The Mighty Marshmallow and Team Collaboration



Deborah Crocker, Doretta Callahan, Sylvia Oxley

Effectively working together as a team is a hallmark of the middle grades.  As such, teaming and collaboration are two themes that weave their way through important middle level publications like This We Believe, Breaking Ranks In The Middle, Turning Points 2000, and Maine’s Bright Futures.  Collaboration might take the form of an interdisciplinary or allied arts team, a student work team, or the leadership team. What all these teams share in common is that members come to their group with differing definitions of collaboration and with a variety of skills in this area.  Therefore, collaboration needs to be nurtured at all levels.  Indeed, concrete experiences that offer practice and reflection on the nature of collaboration need to be part of the teaching and learning for both staff and students.

Maria Libby, Angela Gospodarek, Susie Hanley

I found a great activity that focuses on collaboration at the website Ted: that I used in a presentation at the MAMLE Annual Conference at Sugarloaf. Using spaghetti, tape, string, and one marshmallow, teams are challenged to build the tallest freestanding structure as possible with a marshmallow on top.  In the video above Tom Wujec, an innovative designer of digital tools, talks about the connection between the degree of willingness to try out various prototypes and the success rate of teams in meeting the challenge.   Those teams looking for the one “right” answer were not as successful as those teams that experimented with prototypes and used what they learned from their successes and failures to build a better structure. Too often, says Wujec,  the towers do not stand because the design does not support the marshmallow. Maria Libby, principal at Camden-Rockport Middle School, noted the similarities between the marshmallow challenge and the implementation of RTI plans.  She wondered if it wouldn’t be better to try out some RTI strategies along the way to see how they worked instead of waiting to implement until a district “perfected” a plan for the state deadline?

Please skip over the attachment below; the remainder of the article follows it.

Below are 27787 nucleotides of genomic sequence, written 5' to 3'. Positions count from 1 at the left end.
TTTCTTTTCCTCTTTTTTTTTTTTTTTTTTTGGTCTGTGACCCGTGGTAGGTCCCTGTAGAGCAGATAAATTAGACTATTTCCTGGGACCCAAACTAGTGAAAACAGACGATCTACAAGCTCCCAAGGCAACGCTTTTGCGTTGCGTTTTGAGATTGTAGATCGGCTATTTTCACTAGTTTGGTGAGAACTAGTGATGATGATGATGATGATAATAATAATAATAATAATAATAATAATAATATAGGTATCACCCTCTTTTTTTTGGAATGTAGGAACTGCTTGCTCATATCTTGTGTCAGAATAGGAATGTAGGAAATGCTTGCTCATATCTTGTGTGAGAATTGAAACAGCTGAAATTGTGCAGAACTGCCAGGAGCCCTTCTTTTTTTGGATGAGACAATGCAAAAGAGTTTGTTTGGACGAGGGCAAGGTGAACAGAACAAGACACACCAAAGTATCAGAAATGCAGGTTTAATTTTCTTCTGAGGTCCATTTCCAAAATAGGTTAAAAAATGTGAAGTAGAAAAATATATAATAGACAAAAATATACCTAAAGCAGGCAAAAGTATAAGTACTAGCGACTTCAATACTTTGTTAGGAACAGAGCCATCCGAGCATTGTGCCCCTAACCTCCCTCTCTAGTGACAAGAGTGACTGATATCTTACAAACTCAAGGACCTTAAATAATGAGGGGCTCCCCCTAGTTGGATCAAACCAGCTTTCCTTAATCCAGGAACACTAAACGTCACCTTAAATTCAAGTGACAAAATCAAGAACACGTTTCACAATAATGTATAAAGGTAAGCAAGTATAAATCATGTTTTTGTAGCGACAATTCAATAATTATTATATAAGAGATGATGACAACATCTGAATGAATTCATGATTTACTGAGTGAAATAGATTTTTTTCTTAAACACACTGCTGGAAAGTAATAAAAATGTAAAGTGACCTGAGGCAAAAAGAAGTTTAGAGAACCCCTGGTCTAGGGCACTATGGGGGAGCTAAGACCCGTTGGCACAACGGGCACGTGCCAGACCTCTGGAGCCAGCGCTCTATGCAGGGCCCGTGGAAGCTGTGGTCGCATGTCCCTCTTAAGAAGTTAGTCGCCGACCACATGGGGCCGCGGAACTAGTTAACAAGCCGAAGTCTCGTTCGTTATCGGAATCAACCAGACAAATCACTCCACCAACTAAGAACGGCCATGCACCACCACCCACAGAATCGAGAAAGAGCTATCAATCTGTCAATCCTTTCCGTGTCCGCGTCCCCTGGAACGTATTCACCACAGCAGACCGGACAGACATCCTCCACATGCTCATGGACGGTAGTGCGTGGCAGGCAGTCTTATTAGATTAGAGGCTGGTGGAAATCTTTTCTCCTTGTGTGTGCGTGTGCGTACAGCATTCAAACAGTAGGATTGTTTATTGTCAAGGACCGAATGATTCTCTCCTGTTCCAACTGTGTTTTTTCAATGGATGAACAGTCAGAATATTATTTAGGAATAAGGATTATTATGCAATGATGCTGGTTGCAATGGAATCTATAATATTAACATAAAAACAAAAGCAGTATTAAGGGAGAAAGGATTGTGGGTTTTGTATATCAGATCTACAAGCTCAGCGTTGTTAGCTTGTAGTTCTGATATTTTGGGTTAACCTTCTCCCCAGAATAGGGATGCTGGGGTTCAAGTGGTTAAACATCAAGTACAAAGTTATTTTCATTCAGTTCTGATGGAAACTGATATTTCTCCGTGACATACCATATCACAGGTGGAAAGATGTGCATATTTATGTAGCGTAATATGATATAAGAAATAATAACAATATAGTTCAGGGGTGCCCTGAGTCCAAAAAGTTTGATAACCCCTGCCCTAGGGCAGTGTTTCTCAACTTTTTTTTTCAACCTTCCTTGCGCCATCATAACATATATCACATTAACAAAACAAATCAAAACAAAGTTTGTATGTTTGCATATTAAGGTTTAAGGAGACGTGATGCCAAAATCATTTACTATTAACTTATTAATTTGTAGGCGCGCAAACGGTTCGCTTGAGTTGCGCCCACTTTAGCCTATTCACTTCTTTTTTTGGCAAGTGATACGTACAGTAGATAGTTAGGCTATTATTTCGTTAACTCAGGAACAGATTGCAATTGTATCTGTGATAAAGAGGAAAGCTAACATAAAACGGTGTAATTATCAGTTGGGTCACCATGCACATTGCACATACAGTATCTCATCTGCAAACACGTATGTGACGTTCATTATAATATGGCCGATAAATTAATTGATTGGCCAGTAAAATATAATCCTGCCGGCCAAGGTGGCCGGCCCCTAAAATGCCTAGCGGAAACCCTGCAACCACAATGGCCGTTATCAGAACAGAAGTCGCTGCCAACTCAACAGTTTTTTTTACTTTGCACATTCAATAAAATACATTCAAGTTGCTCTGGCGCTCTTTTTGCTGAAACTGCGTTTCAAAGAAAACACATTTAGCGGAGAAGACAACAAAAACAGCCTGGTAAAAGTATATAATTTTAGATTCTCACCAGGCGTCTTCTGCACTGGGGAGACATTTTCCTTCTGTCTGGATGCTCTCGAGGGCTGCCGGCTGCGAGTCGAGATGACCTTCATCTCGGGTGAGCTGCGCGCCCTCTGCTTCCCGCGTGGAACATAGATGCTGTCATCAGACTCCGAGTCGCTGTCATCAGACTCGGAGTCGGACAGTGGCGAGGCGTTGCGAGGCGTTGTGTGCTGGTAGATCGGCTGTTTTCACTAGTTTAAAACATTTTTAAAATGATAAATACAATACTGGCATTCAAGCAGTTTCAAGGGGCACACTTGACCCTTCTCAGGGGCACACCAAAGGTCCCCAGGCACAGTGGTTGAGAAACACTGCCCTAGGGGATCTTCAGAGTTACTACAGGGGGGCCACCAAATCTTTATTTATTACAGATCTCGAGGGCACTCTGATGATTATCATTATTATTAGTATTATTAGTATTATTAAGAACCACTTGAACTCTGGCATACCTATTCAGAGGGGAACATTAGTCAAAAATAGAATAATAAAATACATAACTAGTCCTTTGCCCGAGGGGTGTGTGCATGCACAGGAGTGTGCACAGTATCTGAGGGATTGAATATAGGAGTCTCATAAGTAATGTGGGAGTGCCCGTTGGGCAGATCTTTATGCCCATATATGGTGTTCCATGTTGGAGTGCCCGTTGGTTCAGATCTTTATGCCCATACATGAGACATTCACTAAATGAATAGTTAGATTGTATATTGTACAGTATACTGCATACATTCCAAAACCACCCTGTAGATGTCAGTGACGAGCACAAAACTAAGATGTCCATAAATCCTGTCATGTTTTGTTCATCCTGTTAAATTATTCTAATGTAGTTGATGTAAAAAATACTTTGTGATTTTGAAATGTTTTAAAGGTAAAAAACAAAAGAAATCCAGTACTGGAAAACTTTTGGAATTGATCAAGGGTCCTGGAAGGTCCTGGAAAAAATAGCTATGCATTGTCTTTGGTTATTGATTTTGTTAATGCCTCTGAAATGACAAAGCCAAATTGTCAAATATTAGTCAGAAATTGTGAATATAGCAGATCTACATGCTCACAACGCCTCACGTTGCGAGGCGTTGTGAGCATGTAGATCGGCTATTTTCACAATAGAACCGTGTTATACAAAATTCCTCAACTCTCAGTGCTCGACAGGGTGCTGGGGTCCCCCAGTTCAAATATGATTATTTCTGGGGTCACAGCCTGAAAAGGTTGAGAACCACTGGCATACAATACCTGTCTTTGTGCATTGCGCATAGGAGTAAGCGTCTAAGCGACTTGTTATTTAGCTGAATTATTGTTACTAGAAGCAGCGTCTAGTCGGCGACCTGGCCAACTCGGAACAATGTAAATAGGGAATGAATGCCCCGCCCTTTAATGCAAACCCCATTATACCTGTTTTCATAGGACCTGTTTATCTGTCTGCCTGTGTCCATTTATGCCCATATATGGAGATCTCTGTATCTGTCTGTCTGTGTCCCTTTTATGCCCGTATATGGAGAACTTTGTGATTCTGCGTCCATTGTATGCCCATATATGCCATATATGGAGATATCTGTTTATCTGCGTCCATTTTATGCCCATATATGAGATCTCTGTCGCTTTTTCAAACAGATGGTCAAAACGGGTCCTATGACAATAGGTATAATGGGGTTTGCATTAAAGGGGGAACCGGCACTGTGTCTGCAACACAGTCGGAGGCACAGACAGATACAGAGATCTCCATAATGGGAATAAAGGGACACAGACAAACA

It’s always great fun to watch the strategies different teams use to address a challenge.  Each group in my session had a different approach and worked intensely to meet the requirements.  It’s always important to process what happened during the challenge, and the short video with Tom Wujec is extremely helpful during this part of the activity. When we talked about using this activity back at school, the participants saw many benefits.  The emphasis of collaboration as a 21st century skill was mentioned as was the need for students to develop problem solving and innovative thinking skills.  I would also like to restate two of Wujuc’s points—this type of activity creates a scenario where the participants have to figure out how to collaborate very quickly. Also he points out that every task or challenge a team undertakes has a marshmallow that threatens to topple the effort if not identified and addressed in the design.  Those lessons, it seems to me, are useful to the adults in the building.  Too often teacher and leadership teams are expected to be effective and efficient without any thought to building their capacity to collaborate and problem solve.  Explicitly working to develop collaboration skills across the entire school community benefits students, and time and resources should be allocated to develop this critical expertise.


Jane Blais, Curt Jack, Michele Demkowicz

Marshmallow Tower


20 pieces of uncooked spaghetti

1 yard of string

1 yard of tape

1 marshmallow

Prompt: Build the tallest, freestanding structure that you can with the materials provided. The entire marshmallow must be on top.


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